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December 16, 2020

Physician contracts in the age of COVID-19

In May 2020, the American Hospital Association released a report estimating that between March 1 and June 30, 2020, hospitals and health systems across the country will experience over $200 billion in losses because of COVID-19 expenses and lost revenue.

How will that impact physician job seekers?

Throughout this time, I’ve been on conference calls with in-house physician recruiters from hospital systems and large medical groups all over the country. We gather in national, regional and specialty professional groups on virtual meeting platforms like WebEx and Zoom to share best practices. Every call starts with a check in to share what is going on in our facilities and groups.

A handful of hospitals in unaffected areas are operating and hiring as usual, with just a pause in onsite interviews due to travel disruptions. Some health care systems in hard-hit areas closed practices and laid off physicians and staff. A lot of recruiters reported furloughs and pay reductions for physicians and staff as well as temporary shutdowns for clinical and administrative offices. Every single recruiter reported that their hospitals revisited their 2020 budget and revised physician recruitment planned expenditures for the remainder of the year and began adjustments to 2021. Even facilities that had not admitted a single COVID patient prepared for the lost revenue and expenses they would experience if the virus spreads in their community.

That said, we are all confident that physician hiring will recover long before other parts of the economy.

Physician contracts in the age of COVID-19

Here are a few of the impacts we saw as our health care systems’ leadership teams wrestled with the pandemic.

COVID Cancel was a quick end to positions tied to new site expansions, new service lines or recruitments requiring major capital investments. Not "never," just not this year, not early 2021.

Hold was a continuum - hold this one for 60 days. Revisit that one in 90 days. Look at this again at 120days. Facilities want to fill positions, but they don’t want to start new physicians until they know volumes are rebounding and patient confidence is strong.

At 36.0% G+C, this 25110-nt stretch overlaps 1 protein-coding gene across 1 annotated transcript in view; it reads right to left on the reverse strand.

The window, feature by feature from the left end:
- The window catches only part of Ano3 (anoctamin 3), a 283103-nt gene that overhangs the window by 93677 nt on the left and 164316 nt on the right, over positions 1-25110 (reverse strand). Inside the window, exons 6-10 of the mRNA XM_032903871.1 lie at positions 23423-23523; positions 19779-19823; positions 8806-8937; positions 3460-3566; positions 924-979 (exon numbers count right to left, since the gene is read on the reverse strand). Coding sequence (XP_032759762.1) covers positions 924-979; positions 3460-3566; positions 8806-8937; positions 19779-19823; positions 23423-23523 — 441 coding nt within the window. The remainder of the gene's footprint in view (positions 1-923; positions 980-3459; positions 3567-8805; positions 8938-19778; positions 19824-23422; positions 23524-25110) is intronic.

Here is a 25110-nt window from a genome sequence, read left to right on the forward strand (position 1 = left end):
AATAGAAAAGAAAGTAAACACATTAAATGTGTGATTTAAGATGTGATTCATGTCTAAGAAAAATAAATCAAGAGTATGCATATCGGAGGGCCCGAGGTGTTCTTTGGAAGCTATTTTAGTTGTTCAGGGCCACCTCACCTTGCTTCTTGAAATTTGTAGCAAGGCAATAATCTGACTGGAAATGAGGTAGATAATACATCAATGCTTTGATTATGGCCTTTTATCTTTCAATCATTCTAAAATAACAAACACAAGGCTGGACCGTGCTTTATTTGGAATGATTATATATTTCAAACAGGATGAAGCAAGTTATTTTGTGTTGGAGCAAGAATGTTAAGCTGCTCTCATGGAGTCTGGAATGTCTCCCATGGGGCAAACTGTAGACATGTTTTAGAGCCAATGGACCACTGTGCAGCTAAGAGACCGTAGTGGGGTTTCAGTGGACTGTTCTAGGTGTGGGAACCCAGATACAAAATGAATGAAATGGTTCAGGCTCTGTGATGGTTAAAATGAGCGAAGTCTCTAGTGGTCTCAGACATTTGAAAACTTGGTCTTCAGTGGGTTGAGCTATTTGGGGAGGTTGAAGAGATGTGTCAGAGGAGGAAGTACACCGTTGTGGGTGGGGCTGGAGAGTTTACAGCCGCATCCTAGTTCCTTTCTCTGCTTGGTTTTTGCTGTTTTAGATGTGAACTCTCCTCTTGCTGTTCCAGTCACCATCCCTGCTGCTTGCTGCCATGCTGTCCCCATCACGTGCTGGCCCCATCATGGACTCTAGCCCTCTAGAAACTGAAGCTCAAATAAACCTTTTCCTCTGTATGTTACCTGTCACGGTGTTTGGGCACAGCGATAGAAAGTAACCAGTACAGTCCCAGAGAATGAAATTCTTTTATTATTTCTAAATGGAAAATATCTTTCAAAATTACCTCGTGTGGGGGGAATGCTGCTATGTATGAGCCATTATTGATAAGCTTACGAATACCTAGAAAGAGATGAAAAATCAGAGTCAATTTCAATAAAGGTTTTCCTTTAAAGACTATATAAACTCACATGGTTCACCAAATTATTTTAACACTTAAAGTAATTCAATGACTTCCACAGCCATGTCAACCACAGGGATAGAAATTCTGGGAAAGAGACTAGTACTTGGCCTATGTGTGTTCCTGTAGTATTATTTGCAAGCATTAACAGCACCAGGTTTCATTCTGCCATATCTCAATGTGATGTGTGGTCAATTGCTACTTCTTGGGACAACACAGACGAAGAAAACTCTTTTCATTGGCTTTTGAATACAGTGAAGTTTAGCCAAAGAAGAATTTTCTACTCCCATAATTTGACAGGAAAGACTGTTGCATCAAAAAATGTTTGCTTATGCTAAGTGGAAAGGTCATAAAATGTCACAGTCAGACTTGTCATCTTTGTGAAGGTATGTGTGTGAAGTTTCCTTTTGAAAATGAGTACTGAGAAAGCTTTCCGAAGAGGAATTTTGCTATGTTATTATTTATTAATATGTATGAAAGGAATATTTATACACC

Push it Back was the directive for many retirement backfills. Whenever late-career physicians’ 401(k)s suffer, they second guess retirement timing, preferring to wait until retirement accounts recover before hanging up the white coat. This was bad news for 2020 residents and fellows who had interviewed and were working on contracts when the pandemic hit the community they hoped to join.

Reduce It was one tactic to move forward within a drastically slashed budget. Full-blown hospital system income guarantee packages were reduced significantly. Large, established private practices helped reduce the burden on the hospital. Practice partners agreed to sacrifice perks like CME travel. Groups deferred bonuses in order to cover their new physician salaries during ramp up. Many graduating residents lost sign-on bonuses to the virus.

Proceed as Planned was the welcome directive to continue with contract development for physicians recruited to practices with volumes unaffected by the pandemic.

The AHA number bears repeating: $200 billion in losses due to lost revenue and COVID expenses between March and June 2020. Going forward, hospitals and private practices are proceeding very, very cautiously. Some thoughts for physician job seekers in the pandemic physician job market:

If they can, they should consider another year of fellowship or stay in the job they have until we are firmly in recovery. Any time employers are experiencing uncertainty, they react by tightening reigns on sign-on bonuses and starting salaries. Physicians’ negotiating position will improve when the economic indicators are strong and patients once again feel safe in hospitals and medical offices.

Don’t leave a job without signing a contract for their next job. Pre-COVID, physicians in high-demand specialties were accustomed to leaving a job if they got mad at administration or just were not as happy as they thought they should be. "I’ll do locums or work PRN," they thought. When locums demand drops off and nobody is hiringPrn, those physicians are unemployed and ineligible for unemployment benefits.

Keep multiple irons in the fire until they have a contract. In this hiring environment, it may not matter how fabulously a physician interviews or how great their references are. If patient volumes are not recovering quickly enough in the market where they interviewed, administration will hit the brakes.

Defer the gratification of buying the biggest house, the nicest car. There will be a time to stretch, but this is not that time.

A contract might not be what they hoped, heard or thought it would say. In times of financial uncertainty, employers are more conservative. Physicians should have a health care attorney review the formal draft so that they thoroughly understand if, when and how the contract could be rescinded or terminated.

Understand that the starting salary, sign-on bonus and education loan repayment deal senior residents and fellows got pre-COVID is not relevant to what employers will be offering today. Candidates in 2020 are competing with a much larger than normal pool of displaced mid- and later-career physicians who lost jobs or are moving for personal reasons. There will be more physician candidates competing for a smaller pool of jobs.

Despite disruption today, our country still needs many more physicians than we have in the pipeline. The challenges and disappointments for this year’s job seekers will eventually be a blip in a successful career.

Read PracticeLink articles from Therese Karsten

Therese Karsten

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